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Mineral Resources of North America

Updated on April 4, 2014

Among all the continents, North America is endowed with more than its relative share of the world's mineral resources, particularly those upon which the industry of the 20th century is principally dependent -coal, petroleum, natural gas, and iron.

North America has about one sixth of the known coal reserves of the world. Of this, about 91% is within the United States. Anthracite, practically the whole world production, comes from northeastern Pennsylvania. The principal producing bituminous fields in the United States are the Appalachian Field of the Allegheny and Cumberland plateaus, stretching from northwestern Pennsylvania southward into Alabama, and the East Interior Field of Illinois, Indiana, and Kentucky. Other fields include the West Interior Field of Iowa, Missouri, Kansas, and Oklahoma; the Southwest Interior Field of Texas; and the North Interior Field of Michigan. The Great Plains, Rocky Mountain, and Pacific Fields contain, generally, coal of quality inferior to that in the East. While these fields are producing small amounts, their major significance is as reserves.


Canadian coal deposits are principally in Nova Scotia and in Alberta and British Columbia. The coal of Nova Scotia is of high grade, while that in the West is inferior. Alaska's coal deposits are not well known. There are optimistic estimates of reserves, but remoteness from market and lack of adequate transportation facilities have prevented any significant development in Alaska.

Petroleum reserves are much less accurately known than are coal reserves. Yet, from all estimates, it is obvious that North America is relatively as well supplied with this mineral as it is with coal. The United States has been one of the world's leading producers since 1859 when production began, and still produces annually 16% of the world's total. The so-called Eastern Province, including parts of Pennsylvania, New York, Ohio, West Virginia, Kentucky, Indiana, Illinois, and Michigan, was the earliest producer and still produces some oil. The Midcontinent Province, in Kansas, Oklahoma, Arkansas, Louisiana, and Texas, is the leading producing region of the United States. The California Province, mostly in the southern part of that state, and the Gulf Coast Province, including coastal Texas, Louisiana, Mississippi, Alabama, and Florida, are the second and third most important U.S. regions. Alaska's Prudhoe Bay is the leading U.S. single producing field. Alaska produces about a quarter of the U.S. total, more than any other state (followed by Texas), with almost all of it coming from the Prudhoe Bay field.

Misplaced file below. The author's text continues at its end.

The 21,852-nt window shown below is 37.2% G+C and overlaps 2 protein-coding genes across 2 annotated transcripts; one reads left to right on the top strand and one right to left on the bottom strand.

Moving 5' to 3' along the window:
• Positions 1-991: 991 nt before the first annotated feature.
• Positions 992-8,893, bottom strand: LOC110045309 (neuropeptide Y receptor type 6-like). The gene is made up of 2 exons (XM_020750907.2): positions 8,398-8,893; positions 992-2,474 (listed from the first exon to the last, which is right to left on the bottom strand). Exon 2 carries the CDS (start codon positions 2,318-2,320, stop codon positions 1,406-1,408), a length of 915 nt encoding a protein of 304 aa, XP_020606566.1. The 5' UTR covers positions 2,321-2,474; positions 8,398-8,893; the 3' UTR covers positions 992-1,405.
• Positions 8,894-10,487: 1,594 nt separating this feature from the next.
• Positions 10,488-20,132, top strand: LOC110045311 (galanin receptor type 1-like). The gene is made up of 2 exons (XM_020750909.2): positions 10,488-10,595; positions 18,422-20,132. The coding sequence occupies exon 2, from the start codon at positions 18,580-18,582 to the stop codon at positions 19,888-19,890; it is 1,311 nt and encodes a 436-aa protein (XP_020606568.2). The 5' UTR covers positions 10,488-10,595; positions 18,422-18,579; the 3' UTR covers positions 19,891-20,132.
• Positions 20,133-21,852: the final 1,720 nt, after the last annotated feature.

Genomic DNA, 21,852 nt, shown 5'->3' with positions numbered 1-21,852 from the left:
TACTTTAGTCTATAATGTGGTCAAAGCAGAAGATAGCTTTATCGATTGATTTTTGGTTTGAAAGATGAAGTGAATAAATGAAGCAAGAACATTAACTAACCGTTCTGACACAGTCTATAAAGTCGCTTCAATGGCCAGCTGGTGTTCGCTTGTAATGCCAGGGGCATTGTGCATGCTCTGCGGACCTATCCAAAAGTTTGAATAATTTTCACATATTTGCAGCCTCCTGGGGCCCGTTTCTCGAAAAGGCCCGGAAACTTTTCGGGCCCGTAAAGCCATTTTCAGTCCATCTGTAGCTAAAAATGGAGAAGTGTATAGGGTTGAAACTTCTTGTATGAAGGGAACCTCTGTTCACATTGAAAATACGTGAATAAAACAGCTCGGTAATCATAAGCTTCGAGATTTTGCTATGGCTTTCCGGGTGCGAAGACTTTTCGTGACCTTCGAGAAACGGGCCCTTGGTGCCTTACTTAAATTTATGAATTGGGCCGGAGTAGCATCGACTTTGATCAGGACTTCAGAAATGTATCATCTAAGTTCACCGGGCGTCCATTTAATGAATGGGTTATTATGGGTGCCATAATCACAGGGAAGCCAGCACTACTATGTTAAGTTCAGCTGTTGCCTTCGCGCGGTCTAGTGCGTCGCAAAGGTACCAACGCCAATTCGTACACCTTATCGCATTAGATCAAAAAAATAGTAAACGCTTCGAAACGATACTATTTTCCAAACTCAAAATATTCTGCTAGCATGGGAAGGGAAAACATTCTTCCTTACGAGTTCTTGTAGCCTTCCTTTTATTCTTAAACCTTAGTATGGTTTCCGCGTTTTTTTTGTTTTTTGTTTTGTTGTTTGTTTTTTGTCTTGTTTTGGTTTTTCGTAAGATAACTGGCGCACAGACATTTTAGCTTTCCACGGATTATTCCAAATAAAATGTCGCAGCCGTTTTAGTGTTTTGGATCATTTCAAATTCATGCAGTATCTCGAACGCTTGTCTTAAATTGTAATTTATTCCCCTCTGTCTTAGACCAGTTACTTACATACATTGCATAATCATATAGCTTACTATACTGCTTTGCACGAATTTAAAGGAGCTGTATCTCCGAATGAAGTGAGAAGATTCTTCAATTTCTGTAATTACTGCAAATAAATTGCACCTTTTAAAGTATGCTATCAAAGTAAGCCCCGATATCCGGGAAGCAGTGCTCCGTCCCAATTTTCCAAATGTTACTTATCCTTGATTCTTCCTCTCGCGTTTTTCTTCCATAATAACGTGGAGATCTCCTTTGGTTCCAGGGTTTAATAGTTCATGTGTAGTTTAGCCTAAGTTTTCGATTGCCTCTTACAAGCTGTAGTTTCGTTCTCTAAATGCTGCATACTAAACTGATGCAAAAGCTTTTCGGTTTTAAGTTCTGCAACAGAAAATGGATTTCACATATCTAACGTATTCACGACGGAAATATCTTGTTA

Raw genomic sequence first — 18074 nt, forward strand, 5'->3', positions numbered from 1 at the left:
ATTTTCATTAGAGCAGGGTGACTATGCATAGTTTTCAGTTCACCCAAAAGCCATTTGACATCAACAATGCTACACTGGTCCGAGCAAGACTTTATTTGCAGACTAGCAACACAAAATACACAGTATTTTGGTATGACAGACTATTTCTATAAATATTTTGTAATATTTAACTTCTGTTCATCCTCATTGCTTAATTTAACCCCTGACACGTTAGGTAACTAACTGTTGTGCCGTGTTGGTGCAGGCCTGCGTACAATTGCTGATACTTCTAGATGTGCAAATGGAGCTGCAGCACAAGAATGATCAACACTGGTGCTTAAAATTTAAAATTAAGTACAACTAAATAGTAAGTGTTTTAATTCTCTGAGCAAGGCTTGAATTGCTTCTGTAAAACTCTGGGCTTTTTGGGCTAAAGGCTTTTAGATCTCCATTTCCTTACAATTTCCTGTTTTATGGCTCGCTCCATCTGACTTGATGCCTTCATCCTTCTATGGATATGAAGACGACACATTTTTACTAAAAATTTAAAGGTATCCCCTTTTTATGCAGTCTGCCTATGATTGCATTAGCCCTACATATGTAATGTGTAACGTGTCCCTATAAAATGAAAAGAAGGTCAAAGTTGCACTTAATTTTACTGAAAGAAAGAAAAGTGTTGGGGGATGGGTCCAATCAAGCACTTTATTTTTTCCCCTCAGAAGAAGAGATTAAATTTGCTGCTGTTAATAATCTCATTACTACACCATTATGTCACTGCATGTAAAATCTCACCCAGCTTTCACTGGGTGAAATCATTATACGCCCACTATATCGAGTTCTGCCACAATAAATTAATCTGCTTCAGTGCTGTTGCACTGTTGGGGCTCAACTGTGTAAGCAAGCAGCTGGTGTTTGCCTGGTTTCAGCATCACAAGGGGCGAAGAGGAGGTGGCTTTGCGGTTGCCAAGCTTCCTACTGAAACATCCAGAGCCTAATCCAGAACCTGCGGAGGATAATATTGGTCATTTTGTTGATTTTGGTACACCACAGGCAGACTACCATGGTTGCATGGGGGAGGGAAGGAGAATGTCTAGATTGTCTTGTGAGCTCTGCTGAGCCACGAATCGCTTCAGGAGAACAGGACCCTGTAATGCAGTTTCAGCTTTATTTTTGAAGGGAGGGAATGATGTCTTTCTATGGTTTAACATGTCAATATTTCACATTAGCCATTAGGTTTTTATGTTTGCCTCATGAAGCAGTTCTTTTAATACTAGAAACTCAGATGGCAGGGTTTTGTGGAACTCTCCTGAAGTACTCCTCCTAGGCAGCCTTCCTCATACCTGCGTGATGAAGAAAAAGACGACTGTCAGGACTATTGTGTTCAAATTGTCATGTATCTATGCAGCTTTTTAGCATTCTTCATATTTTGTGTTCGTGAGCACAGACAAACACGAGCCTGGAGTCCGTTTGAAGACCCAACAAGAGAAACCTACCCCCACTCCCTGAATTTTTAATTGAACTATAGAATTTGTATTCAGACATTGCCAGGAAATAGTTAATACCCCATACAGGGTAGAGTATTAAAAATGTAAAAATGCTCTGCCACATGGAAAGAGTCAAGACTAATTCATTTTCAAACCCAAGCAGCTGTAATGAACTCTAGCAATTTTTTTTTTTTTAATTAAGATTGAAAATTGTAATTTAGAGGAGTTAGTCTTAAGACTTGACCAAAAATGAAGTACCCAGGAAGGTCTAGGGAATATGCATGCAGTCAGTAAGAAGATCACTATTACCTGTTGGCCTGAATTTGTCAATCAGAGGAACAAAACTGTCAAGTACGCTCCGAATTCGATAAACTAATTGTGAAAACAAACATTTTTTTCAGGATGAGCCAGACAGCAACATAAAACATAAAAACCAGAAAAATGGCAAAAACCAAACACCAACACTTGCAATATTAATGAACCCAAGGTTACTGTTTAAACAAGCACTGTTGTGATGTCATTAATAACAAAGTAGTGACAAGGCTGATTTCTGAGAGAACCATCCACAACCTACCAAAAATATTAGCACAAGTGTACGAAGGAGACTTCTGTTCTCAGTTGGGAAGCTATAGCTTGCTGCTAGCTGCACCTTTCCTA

Canada, too, produces significant amounts of oil. Well over four-fifths of the total production comes from Alberta. In addition to the Leduc, Turner Valley, and other fields that have been worked since the 1940s, and in some cases decades earlier, Alberta has tar sands in the Fort McMurray region estimated to contain huge recoverable reserves. Operations began on the sands in 1966, though recovery projects slowed in the 1980s. But Canada's chief future source of petroleum is expected to be its offshore fields.

Early in the 20th century, Mexico was the world's second-largest oil producer. By 1996, however, it accounted for only 5% of total world crude oil production.

Natural gas occurs with petroleum, and the use of gas is growing rapidly. The United States produced almost 19 trillion cubic feet in 1995, or more than a quarter of the world total.

Canada and the United States are well supplied with iron ore, Mexico much less so. One of the world's richest iron-ore areas is the Mesabi Range of Minnesota's Lake Superior region. This great reservoir has been almost depleted of high-grade ore (ore of over 50% metallic iron). What remains is mostly low grade, but there are vast quantities of it, and new technologies are making the mining of it profitable. The Great Lakes tie this prime area to the coal of the northern Appalachian Field. Although Birmingham (Alabama) remains an important metallurgical center, its steelmaking importance (based on nearby iron ore and coal) has declined. Canada produces a significant amount of iron ore, most of it from Quebec and Labrador. North America contributes about 9% of the world's production.

North America is less well supplied with ferroalloys, but is a major producer of cobalt (Canada), molybdenum (United States and Mexico), nickel (Canada), tungsten (United States), and vanadium (United States and Mexico). Of the nonferrous metals, North America's principal lack is tin. Canada has one of the world's greatest known deposits of uranium ores, on the shores of Great Bear Lake. Lesser ores exist in the United States.


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